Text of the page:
Ian Swales MP, (Redcar, Liberal Democrat): My hon. Friend raises some excellent points. He does not specifically mention governance, which could make the thing slightly more complex because there is a third leg to the stool between the employer and employee. The explanatory notes talk about comparisons with schemes in other countries and use the expression “when governed appropriately” when talking about what schemes can provide. Has he any comments about the governance situation?

Nigel Mills MP: Yes. I have not been totally clear. I was alluding to the fact that these schemes will be even harder for trustees. I meant the trustees who try to govern these schemes. If we have a scheme that is giving a clear promise, we can create a set of assumptions. We will know how much funding we will need on top of our investment returns and longevity predictions. We will at least have some fixed parameters, so we can then define the contributions. If we even vary what we are promising to pay, we would have to take a really educated decision and say, “Shall we vary the promise down from £20,000 to £18,000, put up the contributions or a bit of both? Will it all be all right again in five years?” That will become quite difficult for trustees, and we will then really need the regulator to be able to check that trustees are capable and competent at dealing with shifting sands in these calculations.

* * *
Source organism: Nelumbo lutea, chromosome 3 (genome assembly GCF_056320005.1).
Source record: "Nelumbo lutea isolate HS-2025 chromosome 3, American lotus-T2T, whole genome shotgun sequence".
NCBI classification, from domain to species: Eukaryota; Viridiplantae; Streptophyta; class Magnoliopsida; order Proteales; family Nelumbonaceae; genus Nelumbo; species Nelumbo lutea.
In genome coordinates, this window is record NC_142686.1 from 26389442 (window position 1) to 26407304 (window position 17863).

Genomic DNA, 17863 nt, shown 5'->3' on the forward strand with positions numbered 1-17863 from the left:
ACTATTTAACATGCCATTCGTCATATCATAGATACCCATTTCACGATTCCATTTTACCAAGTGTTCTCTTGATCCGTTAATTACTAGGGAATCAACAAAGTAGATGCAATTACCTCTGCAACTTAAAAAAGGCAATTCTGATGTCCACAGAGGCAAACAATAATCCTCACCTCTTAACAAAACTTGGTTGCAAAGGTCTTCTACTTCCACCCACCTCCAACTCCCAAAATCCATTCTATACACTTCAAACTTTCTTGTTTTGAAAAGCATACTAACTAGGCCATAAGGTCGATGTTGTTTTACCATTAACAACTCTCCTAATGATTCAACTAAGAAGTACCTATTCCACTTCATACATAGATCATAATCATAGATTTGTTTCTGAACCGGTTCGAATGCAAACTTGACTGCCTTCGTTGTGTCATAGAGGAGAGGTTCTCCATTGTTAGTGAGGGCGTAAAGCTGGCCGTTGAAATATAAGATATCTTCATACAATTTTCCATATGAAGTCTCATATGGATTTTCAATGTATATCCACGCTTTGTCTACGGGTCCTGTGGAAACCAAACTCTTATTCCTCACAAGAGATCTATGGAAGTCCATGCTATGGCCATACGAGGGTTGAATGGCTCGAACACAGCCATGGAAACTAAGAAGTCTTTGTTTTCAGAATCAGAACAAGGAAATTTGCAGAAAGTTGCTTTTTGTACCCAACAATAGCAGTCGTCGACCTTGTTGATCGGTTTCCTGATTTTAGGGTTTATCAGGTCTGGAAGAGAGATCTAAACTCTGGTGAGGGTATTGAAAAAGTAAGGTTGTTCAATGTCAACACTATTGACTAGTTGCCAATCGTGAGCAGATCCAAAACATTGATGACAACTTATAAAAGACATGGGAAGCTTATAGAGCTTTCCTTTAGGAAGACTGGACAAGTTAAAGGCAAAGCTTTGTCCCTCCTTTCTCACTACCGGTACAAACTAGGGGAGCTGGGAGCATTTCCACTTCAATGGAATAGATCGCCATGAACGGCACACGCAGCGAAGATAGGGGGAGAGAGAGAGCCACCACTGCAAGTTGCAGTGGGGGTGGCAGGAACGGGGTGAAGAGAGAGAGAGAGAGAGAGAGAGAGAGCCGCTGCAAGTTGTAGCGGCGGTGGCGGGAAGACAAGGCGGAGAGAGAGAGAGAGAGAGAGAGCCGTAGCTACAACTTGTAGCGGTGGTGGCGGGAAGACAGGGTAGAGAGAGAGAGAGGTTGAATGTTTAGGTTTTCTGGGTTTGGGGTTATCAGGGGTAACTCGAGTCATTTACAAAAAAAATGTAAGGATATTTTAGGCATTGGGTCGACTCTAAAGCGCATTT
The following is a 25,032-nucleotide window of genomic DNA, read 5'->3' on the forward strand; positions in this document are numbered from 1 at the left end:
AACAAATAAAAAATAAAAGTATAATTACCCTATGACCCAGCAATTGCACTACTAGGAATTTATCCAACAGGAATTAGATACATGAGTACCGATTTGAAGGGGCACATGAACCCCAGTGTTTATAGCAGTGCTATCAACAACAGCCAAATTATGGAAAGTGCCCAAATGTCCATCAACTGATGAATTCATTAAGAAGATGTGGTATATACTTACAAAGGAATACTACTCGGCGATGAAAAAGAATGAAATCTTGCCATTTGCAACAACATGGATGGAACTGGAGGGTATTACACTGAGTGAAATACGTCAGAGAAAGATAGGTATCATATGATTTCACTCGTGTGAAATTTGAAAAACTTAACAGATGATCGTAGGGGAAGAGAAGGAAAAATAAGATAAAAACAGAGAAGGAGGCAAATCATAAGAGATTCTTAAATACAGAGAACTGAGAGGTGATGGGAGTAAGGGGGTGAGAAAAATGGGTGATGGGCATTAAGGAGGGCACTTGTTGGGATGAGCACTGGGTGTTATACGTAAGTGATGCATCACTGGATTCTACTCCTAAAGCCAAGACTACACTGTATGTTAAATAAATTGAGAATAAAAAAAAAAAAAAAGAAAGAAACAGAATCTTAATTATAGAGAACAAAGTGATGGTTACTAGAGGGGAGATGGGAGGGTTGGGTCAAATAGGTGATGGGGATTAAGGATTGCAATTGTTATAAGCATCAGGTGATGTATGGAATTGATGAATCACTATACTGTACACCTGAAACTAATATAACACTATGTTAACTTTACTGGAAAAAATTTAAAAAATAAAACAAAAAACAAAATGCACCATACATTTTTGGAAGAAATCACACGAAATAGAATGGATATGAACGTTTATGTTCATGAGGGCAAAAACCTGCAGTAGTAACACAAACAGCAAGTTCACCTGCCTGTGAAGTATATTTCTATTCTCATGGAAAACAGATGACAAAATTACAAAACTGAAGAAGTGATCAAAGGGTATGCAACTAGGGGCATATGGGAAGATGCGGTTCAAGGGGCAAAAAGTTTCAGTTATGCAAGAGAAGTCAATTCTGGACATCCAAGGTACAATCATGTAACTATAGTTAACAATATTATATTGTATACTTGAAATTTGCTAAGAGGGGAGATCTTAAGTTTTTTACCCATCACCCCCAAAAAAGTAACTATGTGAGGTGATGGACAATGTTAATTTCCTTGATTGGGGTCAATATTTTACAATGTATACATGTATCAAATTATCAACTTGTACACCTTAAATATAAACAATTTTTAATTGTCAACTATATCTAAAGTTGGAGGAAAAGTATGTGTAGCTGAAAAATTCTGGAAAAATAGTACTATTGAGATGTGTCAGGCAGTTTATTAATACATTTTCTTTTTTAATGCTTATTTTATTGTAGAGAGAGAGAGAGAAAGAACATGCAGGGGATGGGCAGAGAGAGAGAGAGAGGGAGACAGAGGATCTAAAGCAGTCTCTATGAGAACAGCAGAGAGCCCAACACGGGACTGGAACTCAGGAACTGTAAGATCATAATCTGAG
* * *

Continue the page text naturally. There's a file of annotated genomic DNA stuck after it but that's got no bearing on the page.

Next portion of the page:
Steve Webb, Minister for Pensions, (Thornbury and Yate, Liberal Democrat): I did not respond properly to the hon. Gentleman when he intervened on me on this matter. Broadly speaking, it would not change which regulator was involved if there was or was not a bit of a promise. The Pensions Regulator deals with occupational workplace defined-benefits and defined-contributions pensions. The Financial Conduct Authority deals with group personal pensions and similar. Essentially, that is the division rather than whether there is or is not a promise.

Nigel Mills MP: That is a helpful clarification, but we have still had the bizarre situation in which the Pensions Regulator is responsible for auto-enrolment even though most of the schemes into which people are enrolled are not regulated by the Pensions Regulator. I sense that we are introducing further uncertainty into what schemes there are and people need to understand exactly what is going on.